Patent abuse slows down research and innovation, and must be confronted. Delays to US legislation are not reassuring, but there has been some progress in the courts.
Not long after news of his experiments got out, the trolls came for Rob Carlson. A consultant in Seattle, Washington, Carlson is part of a growing movement of biohackers who tinker with biotechnology in their garages. But when word reached the media several years ago that Carlson intended to commercialize his inventions, he was threatened with lawsuits from people who claimed to hold patents that covered the entire field of proteomics — the study of the proteins that make up cells and organisms. If Carlson did not pay a substantial settlement, the purported patent holders said, they would sue him for infringement.
And so Carlson was introduced to the world of patent trolls, a pejorative term for people or organizations who file or license patents solely to use them to extort money from firms that infringe them. In 2012, patent trolls accounted for 62% of all patent legislation in the United States; in 2011, such cases cost companies US$29 billion. Attempts to rein in patent abusers are mounting. On 2 June, the Supreme Court issued a decision that tightens requirements for patent claims to be clear and unambiguous, potentially limiting the broad claims that foster abuse. US President Barack Obama has made tackling trolls a priority, and last December, the House of Representatives passed a bill proposing an ‘Innovation Act’, which included measures to counteract the problem.
But on 21 May, Senator Patrick Leahy (Democrat, Vermont), chair of the Senate Judiciary Committee, announced that he was taking the bill off the committee’s agenda. He said that nearly a year of hard work had failed to produce legislation that would temper trolls without harming genuine patent holders. With Congress heading into an election in November, it is unlikely that the bill will be resurrected this year.
The legislation’s demise highlights how hard it is to design patent policy that satisfies two large technological domains. Trolls mainly target technology firms, in part because patents on software and business methods are often broad. Many technology companies already find patents to be a nuisance — particularly those that make broad claims on business methods or software (see Nature 509, 152–154; 2014).
By contrast, the biotechnology and pharmaceutical industries hold their patents dear: intellectual-property protection can be important during the often lengthy struggle to win regulatory approval for a drug or genetically engineered crop. Trolls have not so far tended to trouble these industries, but that may change. In a study released this year, researchers found dozens of university-held patents that could be deployed against bioscience companies, including some that cover methods to screen for or manufacture new drugs (R.FeldmanandW. N. PriceUCHastingsResearchPaperNo.93http://doi.org/s2m;2014).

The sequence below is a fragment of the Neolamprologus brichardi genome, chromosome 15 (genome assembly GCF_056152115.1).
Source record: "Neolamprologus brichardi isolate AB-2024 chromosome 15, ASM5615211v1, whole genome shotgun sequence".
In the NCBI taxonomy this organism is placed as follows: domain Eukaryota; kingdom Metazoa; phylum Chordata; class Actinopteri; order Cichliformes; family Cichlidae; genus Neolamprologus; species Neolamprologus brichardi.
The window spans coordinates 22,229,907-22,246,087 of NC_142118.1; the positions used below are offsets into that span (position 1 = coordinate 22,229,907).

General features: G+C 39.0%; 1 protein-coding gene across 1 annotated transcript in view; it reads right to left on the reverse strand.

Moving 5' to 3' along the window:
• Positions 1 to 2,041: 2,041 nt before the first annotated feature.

Nearly a year of hard work failed to produce legislation that would temper trolls without harming genuine patent holders.
Universities also value patents, both to encourage the commercialization of academic inventions and as a source of revenue. Academic technology-transfer offices tend to raise the bulk of their funds from licensing biomedical patents. In April, the Association of University Technology Managers joined groups including the Biotechnology Industry Organization in signing a letter to Leahy, opposing the proposed Innovation Act. The bill would make it difficult and expensive to enforce their patents, they said.
University opposition to the Innovation Act has fuelled claims that some academic institutions have themselves become patent trolls. Industry insiders have made this assertion many times over the years, particularly as universities have become more aggressive in protecting their patent holdings by suing potential infringers. A popular term for a patent troll is a ‘non-practising entity’: a party that does not intend to market products based on its patents. By this very broad definition, universities — which license their patents instead of marketing products directly — would be patent abusers. But of course they are not, as long as they hold their mission to help society above their drive to bring in cash. Academic institutions need to make their priorities clear: the practice of licensing patents to trolls to raise funds does not help their public image (see Nature 501, 471–472; 2013).
It is disappointing that Congress will do nothing in the near future to slow the steady march of the patent troll. But luckily, legislation is not the only option. By the end of June, the Supreme Court is expected to rule in a complex patent case that could narrow the scope of software and business-methods patents (see Nature 507, 410–411; 2014). The US Patent and Trademark Office has initiatives to make it easier to determine who owns a patent. And the US Federal Trade Commission is studying troll behaviour. If the target is better defined, it may well become easier to design legislation that hits the mark.
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Don’t feed the trolls. Nature 510, 7 (2014). https://doi.org/10.1038/510007a